pecan thumbprints 2018 cookies

 

A gathering of godmothers.

As I was scrubbing and shining the windows on a brisk afternoon, I made peace with myself over the tea party. Housemate Susan and I had planned one since the middle of Advent, but as the date grew closer the argument played in my mind, about whether it was ridiculous to take on another project right now, or perfectly sensible.

Now I knew it was worth it, because otherwise I don’t know when I’d have gotten around to the windows. And cleaning around the lower reaches of the kitchen, etc. The day before, I remembered that I like to use my vintage white napkins at tea parties, and I actually located them upstairs, where every room but Susan’s is dreadfully chaotic for reasons I’ll go into later. I ironed about ten soft cloths with help from a spray bottle of water infused with lemongrass oil. Happiness.

What about a centerpiece for the table? I was using my birds-and-forest table runner, which made me think to check by the creek for some berries and conifer branches, of which I brought home a bagful. All of that had been washed by rain, but was still fresh enough that not one berry fell off.

In the early stages of our idea, the party had been named a Godmother Party. I wanted very much to have the female members of Susan’s goddaughter Gigi’s family, and then it followed naturally to invite my three goddaughters who live in the area, and my godmother, and the godmother of my goddaughter’s sister… and so it went. Not everyone could come in the end, but it was a beautiful time. The little girls got to play outside in the playhouse a bit; the grownup ladies enjoyed a relaxing cup of Christmas tea, near the cheery fire of oak logs that Susan carefully tended. No rush.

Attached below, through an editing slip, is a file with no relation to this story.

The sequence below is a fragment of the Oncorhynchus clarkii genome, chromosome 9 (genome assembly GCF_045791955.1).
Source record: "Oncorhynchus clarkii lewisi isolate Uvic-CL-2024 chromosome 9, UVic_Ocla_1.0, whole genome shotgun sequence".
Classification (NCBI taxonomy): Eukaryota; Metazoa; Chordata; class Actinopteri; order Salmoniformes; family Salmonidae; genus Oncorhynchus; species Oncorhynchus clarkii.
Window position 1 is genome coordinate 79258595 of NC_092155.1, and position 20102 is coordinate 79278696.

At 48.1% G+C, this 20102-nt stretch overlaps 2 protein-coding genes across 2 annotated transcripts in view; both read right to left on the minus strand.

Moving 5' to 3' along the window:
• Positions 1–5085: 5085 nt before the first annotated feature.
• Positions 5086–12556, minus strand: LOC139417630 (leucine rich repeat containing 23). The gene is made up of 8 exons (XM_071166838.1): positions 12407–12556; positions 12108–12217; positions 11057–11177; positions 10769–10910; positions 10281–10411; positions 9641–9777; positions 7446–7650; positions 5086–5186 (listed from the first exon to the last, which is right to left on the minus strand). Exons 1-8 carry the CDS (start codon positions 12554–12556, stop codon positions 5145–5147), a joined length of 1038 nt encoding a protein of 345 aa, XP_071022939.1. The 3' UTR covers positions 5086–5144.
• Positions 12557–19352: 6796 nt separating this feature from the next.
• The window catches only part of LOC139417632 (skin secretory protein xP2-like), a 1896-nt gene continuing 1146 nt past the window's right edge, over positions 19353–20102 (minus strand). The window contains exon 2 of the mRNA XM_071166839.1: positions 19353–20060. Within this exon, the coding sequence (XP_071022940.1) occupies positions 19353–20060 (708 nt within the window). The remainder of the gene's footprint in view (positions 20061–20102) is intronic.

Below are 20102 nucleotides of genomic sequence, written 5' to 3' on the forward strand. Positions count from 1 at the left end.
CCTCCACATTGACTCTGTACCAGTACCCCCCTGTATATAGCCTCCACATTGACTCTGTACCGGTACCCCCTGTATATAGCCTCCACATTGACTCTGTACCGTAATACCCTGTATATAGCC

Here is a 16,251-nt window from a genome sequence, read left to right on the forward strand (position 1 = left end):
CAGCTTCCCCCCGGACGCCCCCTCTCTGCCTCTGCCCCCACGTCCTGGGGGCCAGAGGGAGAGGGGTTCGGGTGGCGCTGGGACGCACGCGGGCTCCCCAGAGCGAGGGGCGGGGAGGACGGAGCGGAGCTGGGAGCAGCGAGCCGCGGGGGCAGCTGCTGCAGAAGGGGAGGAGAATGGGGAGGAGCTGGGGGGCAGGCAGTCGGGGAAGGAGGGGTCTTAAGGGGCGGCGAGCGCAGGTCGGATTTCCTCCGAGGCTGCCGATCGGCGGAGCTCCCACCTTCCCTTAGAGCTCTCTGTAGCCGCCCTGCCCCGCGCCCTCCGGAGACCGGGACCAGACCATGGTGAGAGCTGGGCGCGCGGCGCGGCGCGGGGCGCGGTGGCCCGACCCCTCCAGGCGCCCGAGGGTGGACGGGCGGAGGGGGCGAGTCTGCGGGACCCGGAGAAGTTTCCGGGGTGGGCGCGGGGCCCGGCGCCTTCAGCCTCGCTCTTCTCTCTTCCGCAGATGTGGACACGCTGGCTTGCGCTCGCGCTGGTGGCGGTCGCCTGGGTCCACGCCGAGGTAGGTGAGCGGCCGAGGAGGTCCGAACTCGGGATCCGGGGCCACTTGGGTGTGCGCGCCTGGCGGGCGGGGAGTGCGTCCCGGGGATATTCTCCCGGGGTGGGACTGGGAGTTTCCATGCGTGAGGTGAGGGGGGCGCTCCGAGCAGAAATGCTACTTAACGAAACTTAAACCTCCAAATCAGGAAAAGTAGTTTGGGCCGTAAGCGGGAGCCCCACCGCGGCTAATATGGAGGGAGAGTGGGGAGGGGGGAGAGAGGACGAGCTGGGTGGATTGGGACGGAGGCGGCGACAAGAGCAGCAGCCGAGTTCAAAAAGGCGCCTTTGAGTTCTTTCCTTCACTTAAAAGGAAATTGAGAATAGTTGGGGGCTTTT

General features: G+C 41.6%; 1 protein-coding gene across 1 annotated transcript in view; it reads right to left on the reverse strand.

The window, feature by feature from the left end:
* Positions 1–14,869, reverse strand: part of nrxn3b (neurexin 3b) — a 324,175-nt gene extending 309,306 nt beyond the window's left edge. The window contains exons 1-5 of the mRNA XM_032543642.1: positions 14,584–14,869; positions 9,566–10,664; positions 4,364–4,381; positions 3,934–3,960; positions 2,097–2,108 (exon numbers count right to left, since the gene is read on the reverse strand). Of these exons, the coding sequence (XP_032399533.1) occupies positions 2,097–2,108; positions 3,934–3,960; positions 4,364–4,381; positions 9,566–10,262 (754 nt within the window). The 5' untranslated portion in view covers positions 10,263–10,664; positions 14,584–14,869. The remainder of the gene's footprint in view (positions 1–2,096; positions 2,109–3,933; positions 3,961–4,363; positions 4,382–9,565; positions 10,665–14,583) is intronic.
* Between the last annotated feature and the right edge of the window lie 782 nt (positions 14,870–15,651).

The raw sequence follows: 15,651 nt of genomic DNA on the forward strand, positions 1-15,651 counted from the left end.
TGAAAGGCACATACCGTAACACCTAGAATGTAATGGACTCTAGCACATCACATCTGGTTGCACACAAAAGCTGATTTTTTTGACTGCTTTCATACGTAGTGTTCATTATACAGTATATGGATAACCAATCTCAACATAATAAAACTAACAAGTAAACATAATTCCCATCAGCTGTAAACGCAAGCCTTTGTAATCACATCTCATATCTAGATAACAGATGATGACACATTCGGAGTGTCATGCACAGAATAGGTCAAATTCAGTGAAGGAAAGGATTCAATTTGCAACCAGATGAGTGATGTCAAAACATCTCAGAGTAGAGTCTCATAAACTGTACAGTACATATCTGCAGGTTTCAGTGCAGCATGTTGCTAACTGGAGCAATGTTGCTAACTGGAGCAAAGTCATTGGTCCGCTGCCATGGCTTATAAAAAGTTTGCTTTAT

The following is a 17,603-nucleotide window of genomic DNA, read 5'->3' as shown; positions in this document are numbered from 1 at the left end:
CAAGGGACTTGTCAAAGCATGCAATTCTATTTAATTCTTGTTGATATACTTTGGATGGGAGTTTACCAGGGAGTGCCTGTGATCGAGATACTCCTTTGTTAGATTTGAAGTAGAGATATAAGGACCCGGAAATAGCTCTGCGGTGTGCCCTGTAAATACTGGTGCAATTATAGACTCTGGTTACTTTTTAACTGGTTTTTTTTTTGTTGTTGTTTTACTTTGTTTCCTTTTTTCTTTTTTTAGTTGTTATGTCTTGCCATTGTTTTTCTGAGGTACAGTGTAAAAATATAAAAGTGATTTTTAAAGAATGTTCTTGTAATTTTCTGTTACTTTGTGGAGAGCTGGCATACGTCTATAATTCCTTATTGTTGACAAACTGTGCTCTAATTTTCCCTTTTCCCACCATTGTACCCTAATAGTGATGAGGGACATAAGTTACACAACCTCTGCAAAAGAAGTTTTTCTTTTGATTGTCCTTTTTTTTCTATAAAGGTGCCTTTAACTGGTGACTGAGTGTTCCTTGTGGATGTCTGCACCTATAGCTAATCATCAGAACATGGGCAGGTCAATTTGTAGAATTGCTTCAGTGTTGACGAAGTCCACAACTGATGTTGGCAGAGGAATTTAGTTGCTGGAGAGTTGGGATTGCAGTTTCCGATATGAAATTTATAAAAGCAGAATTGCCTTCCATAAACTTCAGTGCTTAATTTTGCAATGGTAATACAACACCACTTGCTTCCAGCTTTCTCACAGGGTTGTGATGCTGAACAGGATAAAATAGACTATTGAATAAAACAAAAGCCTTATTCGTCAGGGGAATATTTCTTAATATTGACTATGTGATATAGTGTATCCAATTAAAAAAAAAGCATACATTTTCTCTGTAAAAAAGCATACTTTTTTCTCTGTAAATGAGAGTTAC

Of tea, we had three pots full. “Joyous Jasmine” green tea came from Brewlette, a hipster sort of Indian source you can find on Facebook, in a gift pack from Kate. That was the most flowery, aromatic tea I have ever experienced.

We had a strong black tea from Russia, which came in this churchly tin, and another delicious and festive blend named “Nutcracker Rooibos” — The children drank that as it is caffeine-free.

Cookies, peanut brittle, mini-quiches, chocolates, fancy nuts, and thick slices of my dense Swedish sourdough rye, with plenty of butter. I haven’t mentioned yet the lemony Greek butter cookie twists that Susan made, but you can see below how cute they are.

‘Twas a Fifth Day of Christmas feast!

In the kitchen on St. Stephen’s Day.

Today was a cooking day, mostly. I baked a few more of the cookies I already showed you, and started in on several more kinds…

1) Rich chocolate cookie from the Fine Cooking website. The best flavor, but overly tender and crumbly for my use. I wanted a cookie to fill with the Ghirardelli peppermint chunks I had bought. Did a lot of experimenting, baking three or five cookies at a time.

2) Spiral Green Tea Cookies that turned out kind of blah, in both color and flavor. Maybe they would be a brighter green if my matcha powder were newer?

3) Black Walnut Icebox cookies from Linda of The Task at Hand blog. These are really good!

4) Peanut Brittle from Suburban Jubilee. What drew me to this recipe was that it didn’t require a candy thermometer. It was easy and delicious.

5) The first batch of Licorice Meringues were a product of the kitchen last week; I didn’t get to making a second today. The recipe is from Samarkand: Recipes and Stories from Central Asia and the Caucasus, a cookbook that Kate gave me.

The flavor depends on dried licorice root powder, and the color comes from stripes of black food color gel that you paint on the inside of your piping bag. I want to make more of these because I think they could use more of the licorice element, and because I hope to get closer to making my cookies resemble the gorgeous ones in the book.

 

Oh, and I did cook three sweet and stripey squashes that came in my farm box. My next farm box is coming soon so it’s good to clear out the shelves. I ended my dinner with one of them, and they are pretty enough to close out my foodie report.